Skip to content

Advertisement

  • Poster presentation
  • Open Access

SNR improvement in GRE-EPI first-pass myocardial perfusion images with non-rigid body registration and KLT filtering

  • 1,
  • 1,
  • 2,
  • 3,
  • 2 and
  • 1
Journal of Cardiovascular Magnetic Resonance200911 (Suppl 1) :P77

https://doi.org/10.1186/1532-429X-11-S1-P77

  • Published:

Keywords

  • Perfusion Image
  • Parallel Imaging Technique
  • Detectable Artifact
  • Artifact Level
  • Prior Registration

Introduction

Signal-to-noise ratio (SNR) and contrast-to-noise ratio (CNR) are often limited in first-pass myocardial perfusion images due to the demands for ultra-fast image acquisition and the use of parallel imaging techniques. Spatial or temporal low pass filtering can enhance SNR but may blur boundaries and generate artifacts. The Karhunen-Loeve Transform (KLT) filter takes advantage of temporal correlation to remove random noise without compromising either spatial or temporal resolution, thereby enhancing SNR in dynamic images [1, 2], but the performance of this filter has not been carefully evaluated for first-pass perfusion CMR. Image registration to compensate for respiration and variability in ECG triggering is a necessary step in quantitative evaluation of first-pass images. We hypothesize that registration can also increase the temporal correlation between images and reduce the potential for artifacts induced by KLT filtering.

Purpose

The purpose of this study is to demonstrate that the combination of non-rigid registration and KLT filtering significantly improves CNR between normal and abnormally perfused myocardium without introducing blurring or other image artifacts.

Methods

Ten consecutive first-pass perfusion datasets interpreted positive for ischemia or infarction were processed and analyzed retrospectively. All images were acquired using GRE-EPI with TSENSE acceleration rate 2 on a 1.5 T MR system (MAGNETOM Avanto, Siemens Healthcare, Germany). For each subject, all slices showing clinically interpreted perfusion defect were included in the analysis. Non-rigid body registration [3] was first performed on each series to allow for semi-quantitative analysis of signal enhancement, and to improve the correlation of dynamic images prior to KLT filtering [2]. The image frame showing peak enhancement in normal tissue was selected and regions of interest (ROI) were manually drawn in abnormal and normal myocardium for CNR calculation according to the equation CNR = (Snornal - Sabnormal)/σn, where Snornal, Sabnormal are the mean signal intensities of normal and abnormal myocardium and σn is the standard deviation of the noise from a region outside the body. Identical ROI's were drawn on filtered (registration + KLT) and unfiltered images for evaluation of CNR improvement. In order to assess blurring or other artifacts induced by filtering, KLT filtered images both with and without prior non-rigid registration were evaluated by two experienced observers. Artifact level relative to the unfiltered image series was scored as: (1) none, (2) mild, (3) moderate and (4) severe.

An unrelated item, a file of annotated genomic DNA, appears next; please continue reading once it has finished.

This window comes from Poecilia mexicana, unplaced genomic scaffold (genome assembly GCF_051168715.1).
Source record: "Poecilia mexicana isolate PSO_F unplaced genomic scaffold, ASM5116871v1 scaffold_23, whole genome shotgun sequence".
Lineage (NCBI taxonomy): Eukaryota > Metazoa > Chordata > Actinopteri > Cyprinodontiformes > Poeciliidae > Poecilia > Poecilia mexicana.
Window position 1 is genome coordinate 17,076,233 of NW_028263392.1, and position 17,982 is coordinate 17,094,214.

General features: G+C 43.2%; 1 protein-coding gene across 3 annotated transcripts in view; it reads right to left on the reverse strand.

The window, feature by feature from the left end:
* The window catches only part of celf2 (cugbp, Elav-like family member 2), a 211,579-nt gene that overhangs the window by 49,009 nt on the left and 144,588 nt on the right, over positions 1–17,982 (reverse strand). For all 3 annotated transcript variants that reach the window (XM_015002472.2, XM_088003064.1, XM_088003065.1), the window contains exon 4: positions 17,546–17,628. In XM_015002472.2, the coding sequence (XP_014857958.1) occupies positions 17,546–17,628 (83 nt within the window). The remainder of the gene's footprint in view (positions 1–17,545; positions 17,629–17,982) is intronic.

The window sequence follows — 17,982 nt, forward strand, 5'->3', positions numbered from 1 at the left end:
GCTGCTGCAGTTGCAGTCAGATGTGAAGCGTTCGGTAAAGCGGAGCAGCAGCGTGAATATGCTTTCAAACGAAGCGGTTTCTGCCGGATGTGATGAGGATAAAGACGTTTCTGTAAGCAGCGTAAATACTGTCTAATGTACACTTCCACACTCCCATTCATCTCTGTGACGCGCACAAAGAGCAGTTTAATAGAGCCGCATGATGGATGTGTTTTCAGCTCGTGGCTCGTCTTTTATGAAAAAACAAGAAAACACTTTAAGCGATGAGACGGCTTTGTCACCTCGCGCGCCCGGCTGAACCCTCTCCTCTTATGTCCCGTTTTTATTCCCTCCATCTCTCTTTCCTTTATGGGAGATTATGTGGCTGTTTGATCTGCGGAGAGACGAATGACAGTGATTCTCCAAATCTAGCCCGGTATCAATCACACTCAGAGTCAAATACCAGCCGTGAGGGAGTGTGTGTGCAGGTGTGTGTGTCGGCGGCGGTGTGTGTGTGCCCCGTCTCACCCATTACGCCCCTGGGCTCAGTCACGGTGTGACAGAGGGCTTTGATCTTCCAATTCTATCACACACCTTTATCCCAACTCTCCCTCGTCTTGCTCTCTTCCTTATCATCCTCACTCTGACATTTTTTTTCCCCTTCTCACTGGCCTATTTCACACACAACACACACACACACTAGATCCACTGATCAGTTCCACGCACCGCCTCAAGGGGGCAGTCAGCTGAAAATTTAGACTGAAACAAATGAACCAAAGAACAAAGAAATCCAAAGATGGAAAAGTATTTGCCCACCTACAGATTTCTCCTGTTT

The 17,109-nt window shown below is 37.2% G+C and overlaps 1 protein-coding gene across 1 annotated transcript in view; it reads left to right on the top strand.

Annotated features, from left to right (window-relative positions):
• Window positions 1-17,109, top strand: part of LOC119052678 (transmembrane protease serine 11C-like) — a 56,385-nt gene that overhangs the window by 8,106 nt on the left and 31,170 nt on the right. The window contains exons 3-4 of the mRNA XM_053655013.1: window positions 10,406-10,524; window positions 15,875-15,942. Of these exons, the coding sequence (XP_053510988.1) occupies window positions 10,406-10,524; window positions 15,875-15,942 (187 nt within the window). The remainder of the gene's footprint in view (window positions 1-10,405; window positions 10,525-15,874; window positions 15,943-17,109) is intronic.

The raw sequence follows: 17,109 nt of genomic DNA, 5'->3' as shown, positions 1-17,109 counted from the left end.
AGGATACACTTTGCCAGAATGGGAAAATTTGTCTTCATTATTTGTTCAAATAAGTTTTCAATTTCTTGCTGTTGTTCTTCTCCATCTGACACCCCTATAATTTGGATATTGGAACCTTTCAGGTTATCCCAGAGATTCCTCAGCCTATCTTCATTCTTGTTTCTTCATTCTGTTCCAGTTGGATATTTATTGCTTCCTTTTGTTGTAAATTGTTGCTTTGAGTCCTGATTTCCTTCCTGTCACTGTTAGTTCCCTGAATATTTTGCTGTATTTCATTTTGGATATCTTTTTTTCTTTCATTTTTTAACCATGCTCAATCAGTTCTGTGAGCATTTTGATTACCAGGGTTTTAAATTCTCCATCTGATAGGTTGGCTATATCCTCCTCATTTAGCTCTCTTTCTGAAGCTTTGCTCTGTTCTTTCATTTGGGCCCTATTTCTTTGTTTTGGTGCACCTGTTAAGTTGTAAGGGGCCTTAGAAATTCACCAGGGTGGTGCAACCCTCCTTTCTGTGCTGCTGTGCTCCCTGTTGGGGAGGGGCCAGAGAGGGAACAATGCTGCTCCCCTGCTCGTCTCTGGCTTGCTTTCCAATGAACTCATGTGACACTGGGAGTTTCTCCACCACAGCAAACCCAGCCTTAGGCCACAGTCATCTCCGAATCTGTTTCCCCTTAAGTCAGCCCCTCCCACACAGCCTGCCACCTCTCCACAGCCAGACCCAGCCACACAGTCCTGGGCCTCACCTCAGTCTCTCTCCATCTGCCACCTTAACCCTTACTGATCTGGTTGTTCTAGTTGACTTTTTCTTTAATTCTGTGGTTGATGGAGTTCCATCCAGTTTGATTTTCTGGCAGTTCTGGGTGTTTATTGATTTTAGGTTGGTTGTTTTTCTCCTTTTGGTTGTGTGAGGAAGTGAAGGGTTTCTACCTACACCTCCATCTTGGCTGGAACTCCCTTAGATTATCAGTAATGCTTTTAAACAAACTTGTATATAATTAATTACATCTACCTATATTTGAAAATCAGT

Results

The overall SNR of perfusion images increased with filtering. Figure 1 demonstrates the effect of the KLT filter on the registered perfusion images for one subject. There is a statistically significant increase in CNR with KLT filtering (mean 181.67 ± 27.75, p < 0.001), ranging from 129% to 216% increase in CNR after filtering. Prior non-rigid registration reduced the occurrence of filter induced artifacts. Mild artifacts were detectable in the images filtered without prior registration (mean score 1.65 ± 0.07) as opposed to almost no detectable artifacts induced by KLT filtering with registration (mean score 1.08 ± 0.08).
Figure 1
Figure 1

First-pass perfusion image before (left) and after (right) KLT filtering. KLT filter provides marked noise suppression without loss of contrast between normally and abnormally perfused regions.

Conclusion

The combination of non-rigid registration and KLT filtering was shown to increase the SNR of GRE-EPI perfusion images, with a direct increase of CNR between normal and abnormal regions. Subjective evaluation of image artifacts revealed no significant blurring or other artifacts caused by filtering, provided non-rigid registration was performed first.

Authors’ Affiliations

(1)
The Ohio State University, Columbus, OH, USA
(2)
Siemens Corporate Research, Princeton, NY, USA
(3)
Siemens Healthcare USA, Inc, Columbus, OH, USA

References

  1. Ding Y: ISMRM. 2007, 3608-Google Scholar
  2. Ding Y: ISMRM. 2008, 2858-Google Scholar
  3. Xue H: MICCAI. 2008, 35-43.Google Scholar

Copyright

© Mihai et al; licensee BioMed Central Ltd. 2009

This article is published under license to BioMed Central Ltd.

Advertisement